Often we try to narrow the definition as we get farther down the road, but that doesn't really help.
With an expanded view towards problems, if you really counted all of the flaws and inconsistencies for most software, the bug list would be huge. Yet, for the majority of bugs, the fixes don't take long to correct. For whatever reason -- most often fatigue -- we choose to turn a blind eye towards the ugly bits at the end of the development, even when they are simple to fix. Fear of making it worse is usually the culprit.
The standard problem with testing is inconsistency. The test cases get attention late in the game, and they always over-test the easy sections of the code, while ignoring the complicated parts. To be honest, most testing ranges from poor to totally ineffective. And most developers don't want to admit it.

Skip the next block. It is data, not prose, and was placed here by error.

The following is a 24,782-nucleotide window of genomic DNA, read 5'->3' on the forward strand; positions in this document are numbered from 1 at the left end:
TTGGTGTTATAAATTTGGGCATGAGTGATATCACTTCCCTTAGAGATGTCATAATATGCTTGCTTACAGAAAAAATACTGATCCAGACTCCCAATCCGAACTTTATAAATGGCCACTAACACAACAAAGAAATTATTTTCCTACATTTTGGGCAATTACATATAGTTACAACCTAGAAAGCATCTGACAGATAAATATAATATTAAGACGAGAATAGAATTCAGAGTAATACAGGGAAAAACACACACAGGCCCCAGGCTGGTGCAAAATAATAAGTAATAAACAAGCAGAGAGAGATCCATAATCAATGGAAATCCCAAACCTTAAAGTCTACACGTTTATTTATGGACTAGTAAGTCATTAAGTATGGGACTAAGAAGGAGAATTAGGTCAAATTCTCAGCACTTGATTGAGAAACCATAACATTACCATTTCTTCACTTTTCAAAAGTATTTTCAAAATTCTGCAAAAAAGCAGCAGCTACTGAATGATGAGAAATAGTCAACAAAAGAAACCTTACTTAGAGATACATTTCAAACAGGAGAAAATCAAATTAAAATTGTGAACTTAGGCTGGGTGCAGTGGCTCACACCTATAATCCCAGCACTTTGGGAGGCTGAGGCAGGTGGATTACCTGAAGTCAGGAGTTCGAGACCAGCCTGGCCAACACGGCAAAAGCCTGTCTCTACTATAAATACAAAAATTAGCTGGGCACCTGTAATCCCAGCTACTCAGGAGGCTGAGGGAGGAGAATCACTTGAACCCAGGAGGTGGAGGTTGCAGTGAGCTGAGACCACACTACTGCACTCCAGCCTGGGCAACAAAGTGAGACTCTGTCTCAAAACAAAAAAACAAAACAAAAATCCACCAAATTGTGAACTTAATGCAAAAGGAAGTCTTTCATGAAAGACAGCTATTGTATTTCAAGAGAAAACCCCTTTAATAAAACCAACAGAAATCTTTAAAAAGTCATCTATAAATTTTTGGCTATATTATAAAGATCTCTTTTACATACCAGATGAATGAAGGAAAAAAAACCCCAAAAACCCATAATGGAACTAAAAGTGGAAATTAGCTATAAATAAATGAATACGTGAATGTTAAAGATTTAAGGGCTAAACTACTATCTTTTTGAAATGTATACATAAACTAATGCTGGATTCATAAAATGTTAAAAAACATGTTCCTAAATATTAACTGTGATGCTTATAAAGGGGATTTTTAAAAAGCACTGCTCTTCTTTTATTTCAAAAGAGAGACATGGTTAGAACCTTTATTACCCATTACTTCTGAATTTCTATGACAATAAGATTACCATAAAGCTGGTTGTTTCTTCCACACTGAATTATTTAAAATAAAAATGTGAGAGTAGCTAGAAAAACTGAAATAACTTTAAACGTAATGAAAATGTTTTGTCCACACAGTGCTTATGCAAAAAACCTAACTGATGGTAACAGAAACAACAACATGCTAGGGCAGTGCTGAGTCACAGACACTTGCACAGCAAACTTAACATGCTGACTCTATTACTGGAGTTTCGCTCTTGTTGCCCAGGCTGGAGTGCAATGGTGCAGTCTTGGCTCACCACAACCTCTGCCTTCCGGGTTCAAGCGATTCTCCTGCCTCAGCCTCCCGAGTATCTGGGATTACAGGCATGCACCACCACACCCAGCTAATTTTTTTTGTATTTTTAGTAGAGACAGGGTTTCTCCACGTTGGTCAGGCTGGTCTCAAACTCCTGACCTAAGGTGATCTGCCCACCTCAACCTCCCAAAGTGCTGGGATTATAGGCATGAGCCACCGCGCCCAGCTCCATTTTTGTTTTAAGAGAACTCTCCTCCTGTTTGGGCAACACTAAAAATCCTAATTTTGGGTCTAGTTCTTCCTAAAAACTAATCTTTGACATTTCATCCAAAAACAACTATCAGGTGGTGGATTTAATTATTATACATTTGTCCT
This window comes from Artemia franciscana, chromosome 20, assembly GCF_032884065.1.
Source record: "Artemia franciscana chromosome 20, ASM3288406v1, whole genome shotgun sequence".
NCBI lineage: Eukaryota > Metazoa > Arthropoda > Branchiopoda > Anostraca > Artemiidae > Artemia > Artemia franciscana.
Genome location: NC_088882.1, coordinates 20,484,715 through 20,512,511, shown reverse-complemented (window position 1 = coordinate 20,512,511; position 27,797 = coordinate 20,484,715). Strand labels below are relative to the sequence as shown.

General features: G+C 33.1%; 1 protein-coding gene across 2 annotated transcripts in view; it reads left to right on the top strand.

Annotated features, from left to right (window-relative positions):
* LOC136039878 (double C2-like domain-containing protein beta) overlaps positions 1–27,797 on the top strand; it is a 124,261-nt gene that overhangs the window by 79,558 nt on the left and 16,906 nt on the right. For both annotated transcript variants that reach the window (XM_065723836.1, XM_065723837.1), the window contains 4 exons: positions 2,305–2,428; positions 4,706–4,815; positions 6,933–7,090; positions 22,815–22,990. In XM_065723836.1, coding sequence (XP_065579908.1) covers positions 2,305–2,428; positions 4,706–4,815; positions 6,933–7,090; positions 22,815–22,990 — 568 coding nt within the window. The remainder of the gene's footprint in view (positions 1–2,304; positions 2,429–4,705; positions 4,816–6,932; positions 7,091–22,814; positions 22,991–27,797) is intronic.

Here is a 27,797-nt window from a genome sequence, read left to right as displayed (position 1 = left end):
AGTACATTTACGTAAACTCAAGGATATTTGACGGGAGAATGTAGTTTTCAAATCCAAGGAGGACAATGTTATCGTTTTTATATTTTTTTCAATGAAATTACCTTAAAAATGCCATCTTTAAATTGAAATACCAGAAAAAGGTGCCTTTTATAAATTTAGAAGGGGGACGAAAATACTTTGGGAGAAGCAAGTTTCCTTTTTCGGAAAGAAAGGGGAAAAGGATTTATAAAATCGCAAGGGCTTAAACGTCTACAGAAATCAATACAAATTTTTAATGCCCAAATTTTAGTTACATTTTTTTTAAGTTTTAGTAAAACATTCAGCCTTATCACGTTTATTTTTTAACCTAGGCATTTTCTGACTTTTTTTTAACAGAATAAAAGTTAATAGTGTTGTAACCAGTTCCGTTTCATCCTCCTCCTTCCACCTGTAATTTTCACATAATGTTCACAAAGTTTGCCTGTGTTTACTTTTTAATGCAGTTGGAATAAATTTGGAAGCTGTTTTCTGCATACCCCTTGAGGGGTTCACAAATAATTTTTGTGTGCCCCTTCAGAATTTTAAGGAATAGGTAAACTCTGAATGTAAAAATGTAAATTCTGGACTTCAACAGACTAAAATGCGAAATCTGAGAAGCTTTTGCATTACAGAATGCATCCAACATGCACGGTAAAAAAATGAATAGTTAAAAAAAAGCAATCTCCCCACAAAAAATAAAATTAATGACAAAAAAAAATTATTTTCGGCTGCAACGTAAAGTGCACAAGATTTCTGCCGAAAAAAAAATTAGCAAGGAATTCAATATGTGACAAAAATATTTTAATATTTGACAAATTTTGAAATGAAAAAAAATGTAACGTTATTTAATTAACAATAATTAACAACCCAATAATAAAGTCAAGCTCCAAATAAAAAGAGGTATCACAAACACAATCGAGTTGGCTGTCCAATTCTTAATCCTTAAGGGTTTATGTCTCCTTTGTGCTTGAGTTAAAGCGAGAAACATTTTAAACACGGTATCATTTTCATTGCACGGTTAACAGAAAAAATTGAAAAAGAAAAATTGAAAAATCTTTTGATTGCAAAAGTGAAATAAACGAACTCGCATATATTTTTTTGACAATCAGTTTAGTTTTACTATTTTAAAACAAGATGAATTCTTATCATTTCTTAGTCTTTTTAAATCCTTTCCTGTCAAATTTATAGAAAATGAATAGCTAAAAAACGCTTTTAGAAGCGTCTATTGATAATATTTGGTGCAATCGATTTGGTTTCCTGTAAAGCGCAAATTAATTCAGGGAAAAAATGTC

Trouble starts early with the writing of the test plans.
It is commonly known that programmers make horrible testers. They test what they find interesting, which is usually the parts of the code they did well. They skip over what they dislike, mostly the sections of code with the higher bug counts.
This results in spending more time looking for bugs in the places they are least likely to be. If, as programmers we continually fail at testing, they by what madness does it make sense for us to write the test cases and test plans? We're only marginally better at thinking up cases for our own work, then we are at actually executing them properly.
Too add it it, some programmer's feel that uncovering a bug is a bad thing.
They want the program to get a bug free pass through in testing. They'll even pre-check the code, using up lots of time, and check all of the tests just to insure that there are no bugs. Fear of fixing bugs in the end seems to drive this type of behavior. If it were that the code was perfect, why bother to test it? Usually they burn through too much time in the simple sections trying to be perfect.